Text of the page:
If we adjusted for all these perinatal factors (maybe used "life expectancy at 1 year old: instead of "life expectancy at birth) then we'd have a more useful figure for the present purposes.
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Old 06-12-2010, 06:16 PM   #12
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Again quoting estimated 2010 CIA figures, the UK infant mortality rate/1000 is 4.78 while the UW is 6.14. Even if the rate is reported differently it doesn't seem that 1.36/1000 is enough difference to make up for about a year/person of decreased lifetime. I figure the big difference might be the UK drunk drivers don't have enough room to get their cars up to a good fatal speed. But that's just a theory.
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Old 06-12-2010, 07:22 PM   #13
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I went to Scotland many years ago. I remember the heather, beautiful coastline, castles, Lock Lomond and lots of birds. Beautiful, mystical place.

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Old 06-12-2010, 10:57 PM   #14
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LOL. I visted Scotland once in the Summer and the place struck me as grey, dull and perpetually damp. I would be a drunk too if I had to live there.
I have a bunch of McDowell ancestors over there that I suppose I should try to track down someday.

I spent over half of 1984-86 in Holy Loch, Scotland doing refits on a U.S. Navy ballistic missile submarine. It was typical Cold War routine-- six weeks' work compressed into 21 days before we went to sea to hold back the Evil Empire.

The "good" thing about Holy Loch was its latitude (56 N). The sun was up so long during the summers that you had 18 hours of daylight and could get lots of topside work done. During the winters it was so cold that no one wanted to risk leaving the warmth of the boat, even for the local lager. And once you'd sampled the delights of nearby Dunoon, that was it. For the next 20 days you were content to work long hours on the boat to get the heck out of there, comforted by the knowledge that you weren't really missing anything.

Maybe it's different now. Maybe someday it'll be one of the celebrated stops on a "Cold War Memory Tour". But I'm not real eager to leave Hawaii to find out...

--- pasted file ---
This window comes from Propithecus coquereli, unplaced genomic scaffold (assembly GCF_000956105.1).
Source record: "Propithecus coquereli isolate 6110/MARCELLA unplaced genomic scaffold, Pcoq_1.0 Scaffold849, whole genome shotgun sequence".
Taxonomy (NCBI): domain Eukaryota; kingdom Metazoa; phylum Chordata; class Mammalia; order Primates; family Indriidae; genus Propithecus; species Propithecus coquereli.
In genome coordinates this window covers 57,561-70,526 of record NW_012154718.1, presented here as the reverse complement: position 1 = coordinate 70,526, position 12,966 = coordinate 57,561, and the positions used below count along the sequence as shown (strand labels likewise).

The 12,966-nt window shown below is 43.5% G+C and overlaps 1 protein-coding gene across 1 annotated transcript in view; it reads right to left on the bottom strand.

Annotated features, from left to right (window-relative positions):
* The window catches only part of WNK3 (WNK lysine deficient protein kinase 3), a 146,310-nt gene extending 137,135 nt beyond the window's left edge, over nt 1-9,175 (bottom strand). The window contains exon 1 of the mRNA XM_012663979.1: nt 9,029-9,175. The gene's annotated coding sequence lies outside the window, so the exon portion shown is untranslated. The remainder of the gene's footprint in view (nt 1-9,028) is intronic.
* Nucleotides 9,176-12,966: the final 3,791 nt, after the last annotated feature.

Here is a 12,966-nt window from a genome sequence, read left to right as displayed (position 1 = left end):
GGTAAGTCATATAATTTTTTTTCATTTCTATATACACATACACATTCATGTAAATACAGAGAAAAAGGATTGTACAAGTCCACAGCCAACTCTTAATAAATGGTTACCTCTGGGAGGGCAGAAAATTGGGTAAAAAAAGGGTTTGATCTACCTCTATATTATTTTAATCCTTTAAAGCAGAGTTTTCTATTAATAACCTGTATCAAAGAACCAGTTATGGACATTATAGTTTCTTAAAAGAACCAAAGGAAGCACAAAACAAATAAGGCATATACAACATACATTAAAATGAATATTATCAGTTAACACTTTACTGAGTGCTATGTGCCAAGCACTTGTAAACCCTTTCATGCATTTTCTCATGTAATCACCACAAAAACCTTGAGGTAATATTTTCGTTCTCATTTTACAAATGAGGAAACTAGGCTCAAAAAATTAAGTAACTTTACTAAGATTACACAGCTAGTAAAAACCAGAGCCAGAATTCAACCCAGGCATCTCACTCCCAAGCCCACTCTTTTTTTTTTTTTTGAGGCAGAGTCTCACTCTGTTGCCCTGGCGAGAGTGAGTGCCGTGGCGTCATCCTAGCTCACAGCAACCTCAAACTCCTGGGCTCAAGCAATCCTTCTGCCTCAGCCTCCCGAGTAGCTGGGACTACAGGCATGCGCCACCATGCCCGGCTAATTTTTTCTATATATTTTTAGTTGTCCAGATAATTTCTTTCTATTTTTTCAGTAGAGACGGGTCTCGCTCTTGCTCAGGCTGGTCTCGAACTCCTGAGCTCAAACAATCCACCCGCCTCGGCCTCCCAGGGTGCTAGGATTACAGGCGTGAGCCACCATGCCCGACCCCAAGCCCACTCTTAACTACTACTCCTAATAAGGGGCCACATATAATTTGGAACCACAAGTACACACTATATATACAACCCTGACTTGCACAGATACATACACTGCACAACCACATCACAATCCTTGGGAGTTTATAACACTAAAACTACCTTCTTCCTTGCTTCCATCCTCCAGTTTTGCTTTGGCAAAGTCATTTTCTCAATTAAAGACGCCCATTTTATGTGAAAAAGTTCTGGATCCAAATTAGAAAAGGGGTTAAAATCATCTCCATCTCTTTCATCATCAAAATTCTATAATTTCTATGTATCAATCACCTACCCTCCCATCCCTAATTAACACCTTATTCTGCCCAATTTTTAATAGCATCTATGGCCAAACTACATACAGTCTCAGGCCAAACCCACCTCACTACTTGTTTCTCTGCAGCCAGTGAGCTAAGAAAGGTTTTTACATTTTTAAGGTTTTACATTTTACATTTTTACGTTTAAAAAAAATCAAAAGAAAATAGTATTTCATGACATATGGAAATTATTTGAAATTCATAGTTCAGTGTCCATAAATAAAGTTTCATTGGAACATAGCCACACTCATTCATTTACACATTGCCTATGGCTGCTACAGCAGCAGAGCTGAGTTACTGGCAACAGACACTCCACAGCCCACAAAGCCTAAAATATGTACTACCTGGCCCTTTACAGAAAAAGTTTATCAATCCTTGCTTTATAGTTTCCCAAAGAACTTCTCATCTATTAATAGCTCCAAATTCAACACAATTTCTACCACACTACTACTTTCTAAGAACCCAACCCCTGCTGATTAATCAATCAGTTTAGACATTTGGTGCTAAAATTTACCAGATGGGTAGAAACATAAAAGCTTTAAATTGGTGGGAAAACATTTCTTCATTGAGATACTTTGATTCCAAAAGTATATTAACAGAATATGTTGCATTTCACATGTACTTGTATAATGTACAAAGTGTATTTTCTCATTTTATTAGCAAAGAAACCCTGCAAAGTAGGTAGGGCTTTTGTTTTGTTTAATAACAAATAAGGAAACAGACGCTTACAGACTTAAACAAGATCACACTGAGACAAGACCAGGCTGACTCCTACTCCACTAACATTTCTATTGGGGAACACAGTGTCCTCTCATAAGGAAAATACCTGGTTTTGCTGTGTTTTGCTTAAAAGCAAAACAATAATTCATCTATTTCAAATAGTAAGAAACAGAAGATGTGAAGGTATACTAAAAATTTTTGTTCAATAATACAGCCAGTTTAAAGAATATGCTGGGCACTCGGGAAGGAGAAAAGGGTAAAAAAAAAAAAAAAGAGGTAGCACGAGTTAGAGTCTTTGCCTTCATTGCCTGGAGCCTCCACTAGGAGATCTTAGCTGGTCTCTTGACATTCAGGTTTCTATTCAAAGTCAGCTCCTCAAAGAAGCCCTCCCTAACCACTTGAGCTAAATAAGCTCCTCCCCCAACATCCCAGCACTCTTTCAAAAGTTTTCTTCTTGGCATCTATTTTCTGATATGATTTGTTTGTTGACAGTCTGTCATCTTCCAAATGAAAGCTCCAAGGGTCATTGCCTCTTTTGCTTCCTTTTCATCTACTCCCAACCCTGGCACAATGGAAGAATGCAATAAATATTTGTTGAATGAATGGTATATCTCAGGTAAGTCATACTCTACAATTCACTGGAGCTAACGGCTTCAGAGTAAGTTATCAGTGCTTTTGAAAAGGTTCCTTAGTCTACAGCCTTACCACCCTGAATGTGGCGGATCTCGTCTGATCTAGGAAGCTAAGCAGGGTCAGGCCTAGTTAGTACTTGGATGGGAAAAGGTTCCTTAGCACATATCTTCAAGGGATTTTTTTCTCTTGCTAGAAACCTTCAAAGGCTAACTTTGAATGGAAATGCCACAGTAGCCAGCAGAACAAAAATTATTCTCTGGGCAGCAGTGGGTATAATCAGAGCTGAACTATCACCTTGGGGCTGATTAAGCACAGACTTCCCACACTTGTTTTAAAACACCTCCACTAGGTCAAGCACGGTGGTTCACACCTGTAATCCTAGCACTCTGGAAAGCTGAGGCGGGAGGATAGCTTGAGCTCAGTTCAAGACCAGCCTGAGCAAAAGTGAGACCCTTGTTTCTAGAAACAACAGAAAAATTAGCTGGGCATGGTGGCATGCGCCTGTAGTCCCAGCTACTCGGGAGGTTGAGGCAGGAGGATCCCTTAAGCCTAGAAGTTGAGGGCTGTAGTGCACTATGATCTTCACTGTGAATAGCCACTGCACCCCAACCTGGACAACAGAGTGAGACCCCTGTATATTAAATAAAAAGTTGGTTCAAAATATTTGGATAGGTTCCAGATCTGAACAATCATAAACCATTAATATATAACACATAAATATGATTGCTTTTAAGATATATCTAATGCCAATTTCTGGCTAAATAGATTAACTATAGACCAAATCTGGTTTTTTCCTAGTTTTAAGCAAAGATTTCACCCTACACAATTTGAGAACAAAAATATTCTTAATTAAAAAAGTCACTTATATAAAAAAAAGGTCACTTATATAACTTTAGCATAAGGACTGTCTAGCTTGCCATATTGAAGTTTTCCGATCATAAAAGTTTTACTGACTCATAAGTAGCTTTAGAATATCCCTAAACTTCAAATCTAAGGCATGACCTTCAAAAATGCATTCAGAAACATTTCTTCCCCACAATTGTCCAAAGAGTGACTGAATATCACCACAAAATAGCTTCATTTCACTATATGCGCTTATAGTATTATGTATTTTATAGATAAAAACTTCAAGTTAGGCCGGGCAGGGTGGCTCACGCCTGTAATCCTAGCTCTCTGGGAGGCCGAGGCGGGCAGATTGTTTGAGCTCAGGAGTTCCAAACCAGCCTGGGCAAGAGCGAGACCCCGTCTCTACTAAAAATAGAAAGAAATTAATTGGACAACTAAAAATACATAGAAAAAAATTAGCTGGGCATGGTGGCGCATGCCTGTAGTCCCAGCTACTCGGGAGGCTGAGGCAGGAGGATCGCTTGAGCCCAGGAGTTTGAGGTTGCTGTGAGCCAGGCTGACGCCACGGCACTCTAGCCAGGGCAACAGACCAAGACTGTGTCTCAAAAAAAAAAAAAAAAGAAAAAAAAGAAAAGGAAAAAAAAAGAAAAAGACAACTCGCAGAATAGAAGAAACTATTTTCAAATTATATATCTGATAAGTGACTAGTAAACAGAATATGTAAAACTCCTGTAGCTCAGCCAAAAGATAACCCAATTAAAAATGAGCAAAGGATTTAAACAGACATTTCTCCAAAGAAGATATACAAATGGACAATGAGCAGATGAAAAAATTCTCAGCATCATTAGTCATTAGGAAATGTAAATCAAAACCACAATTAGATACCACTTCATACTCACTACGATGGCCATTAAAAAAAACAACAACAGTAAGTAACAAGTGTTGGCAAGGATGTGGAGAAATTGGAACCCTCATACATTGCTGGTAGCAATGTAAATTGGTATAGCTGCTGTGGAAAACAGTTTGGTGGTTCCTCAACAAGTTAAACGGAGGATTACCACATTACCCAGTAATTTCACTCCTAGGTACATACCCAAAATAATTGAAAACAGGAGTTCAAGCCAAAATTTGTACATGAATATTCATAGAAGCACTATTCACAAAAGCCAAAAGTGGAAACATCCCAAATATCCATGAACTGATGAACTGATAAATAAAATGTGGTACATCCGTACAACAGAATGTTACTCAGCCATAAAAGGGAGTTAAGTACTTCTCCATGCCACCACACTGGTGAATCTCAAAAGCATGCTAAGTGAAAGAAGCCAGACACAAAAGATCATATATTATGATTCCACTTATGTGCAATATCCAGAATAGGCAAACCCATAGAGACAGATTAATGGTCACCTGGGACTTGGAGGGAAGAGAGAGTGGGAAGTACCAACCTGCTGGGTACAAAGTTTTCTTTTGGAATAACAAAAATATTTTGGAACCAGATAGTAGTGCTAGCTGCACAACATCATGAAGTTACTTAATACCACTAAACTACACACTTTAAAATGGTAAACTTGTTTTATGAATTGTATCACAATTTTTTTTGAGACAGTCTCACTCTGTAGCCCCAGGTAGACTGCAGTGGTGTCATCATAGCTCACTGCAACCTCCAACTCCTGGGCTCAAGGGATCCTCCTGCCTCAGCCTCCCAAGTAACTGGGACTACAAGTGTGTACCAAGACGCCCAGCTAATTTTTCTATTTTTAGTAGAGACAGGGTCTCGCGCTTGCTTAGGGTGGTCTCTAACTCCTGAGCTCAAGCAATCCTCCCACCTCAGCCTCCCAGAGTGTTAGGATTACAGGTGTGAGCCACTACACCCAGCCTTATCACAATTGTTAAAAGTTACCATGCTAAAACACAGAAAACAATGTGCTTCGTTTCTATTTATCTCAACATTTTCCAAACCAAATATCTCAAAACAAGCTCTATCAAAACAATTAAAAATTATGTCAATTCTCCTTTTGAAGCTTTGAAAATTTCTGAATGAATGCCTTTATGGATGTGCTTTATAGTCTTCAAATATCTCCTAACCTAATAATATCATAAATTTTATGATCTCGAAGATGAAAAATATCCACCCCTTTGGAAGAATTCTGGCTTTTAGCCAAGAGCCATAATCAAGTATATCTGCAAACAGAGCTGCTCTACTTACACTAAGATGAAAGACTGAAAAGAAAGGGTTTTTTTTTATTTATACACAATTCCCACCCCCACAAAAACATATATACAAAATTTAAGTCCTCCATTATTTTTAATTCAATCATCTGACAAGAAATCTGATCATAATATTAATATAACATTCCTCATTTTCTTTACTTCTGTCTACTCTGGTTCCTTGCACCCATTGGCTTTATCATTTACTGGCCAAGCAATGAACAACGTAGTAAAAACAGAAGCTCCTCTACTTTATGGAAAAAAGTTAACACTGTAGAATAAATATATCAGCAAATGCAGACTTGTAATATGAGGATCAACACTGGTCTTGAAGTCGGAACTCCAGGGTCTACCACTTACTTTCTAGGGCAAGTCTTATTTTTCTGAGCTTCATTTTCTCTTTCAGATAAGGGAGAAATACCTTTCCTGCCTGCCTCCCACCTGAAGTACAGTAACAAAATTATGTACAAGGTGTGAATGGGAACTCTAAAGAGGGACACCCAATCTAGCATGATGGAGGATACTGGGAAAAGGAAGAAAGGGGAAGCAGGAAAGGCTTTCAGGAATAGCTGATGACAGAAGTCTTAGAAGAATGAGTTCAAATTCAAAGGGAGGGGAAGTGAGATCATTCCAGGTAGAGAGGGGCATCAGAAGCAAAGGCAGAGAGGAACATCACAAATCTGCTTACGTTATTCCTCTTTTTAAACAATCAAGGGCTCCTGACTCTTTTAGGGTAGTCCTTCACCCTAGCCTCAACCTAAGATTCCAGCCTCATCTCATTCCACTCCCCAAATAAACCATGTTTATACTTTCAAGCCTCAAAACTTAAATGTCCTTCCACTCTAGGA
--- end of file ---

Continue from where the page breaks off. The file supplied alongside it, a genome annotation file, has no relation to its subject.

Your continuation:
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Old 06-13-2010, 07:17 AM   #15
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Again quoting estimated 2010 CIA figures, the UK infant mortality rate/1000 is 4.78 while the UW is 6.14. Even if the rate is reported differently it doesn't seem that 1.36/1000 is enough difference to make up for about a year/person of decreased lifetime. I figure the big difference might be the UK drunk drivers don't have enough room to get their cars up to a good fatal speed. But that's just a theory.
The 1.36/1000 difference might not seem like much, but when there are 4,300,000 babies born each year in the US compared to the 650,000 in the UK, I think it could have some significant effects on life expectancy. With the estimated population of th UK at roughly 61 million and the US at roughly 307 million there definitely are a higher percentage of babies in the US, so I would think it would effect the age expectancy a little more.
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Old 06-13-2010, 07:58 AM   #16
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Rather than speculating as to whether the UK looks at live birth different from us, I used WolframAlpha to find some age 10 stats. The UK (80.27) still beats the US (78.56).

us life expectancy at age 10 - Wolfram|Alpha

uk life expectancy at age 10 - Wolfram|Alpha

The age 5 differences from age 10 were not significant.
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Old 06-13-2010, 08:06 AM   #17
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Ick... If freshly prepared Haggis sounds unappetizing? What da ya think about Haggis from a can!

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Haggis is a dish containing sheep's 'pluck' (heart, liver and lungs), minced with onion, oatmeal, suet, spices, and salt, mixed with stock, and traditionally simmered in the animal's stomach for approximately three hours.
http://en.wikipedia.org/wiki/Haggis
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Old 06-13-2010, 11:30 AM   #18
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Rather than speculating as to whether the UK looks at live birth different from us, I used WolframAlpha to find some age 10 stats.
Martha, do you want to becomea killjoy?

Ha
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Old 06-13-2010, 11:44 AM   #19
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Old 06-13-2010, 01:49 PM   #20
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Rather than speculating as to whether the UK looks at live birth different from us, I used WolframAlpha to find some age 10 stats.
Martha, thanks for the info. It looks like the factors surrounding the live birth stats don't account for the entire difference, but they might account for about half of it.

UK/US difference at birth: 1.71 years
UK/US difference at 10 yo: .92 years

I guess because their attained age is so small, including even a relatively few children who die at birth could have a big impact on the computed average life expectancy number.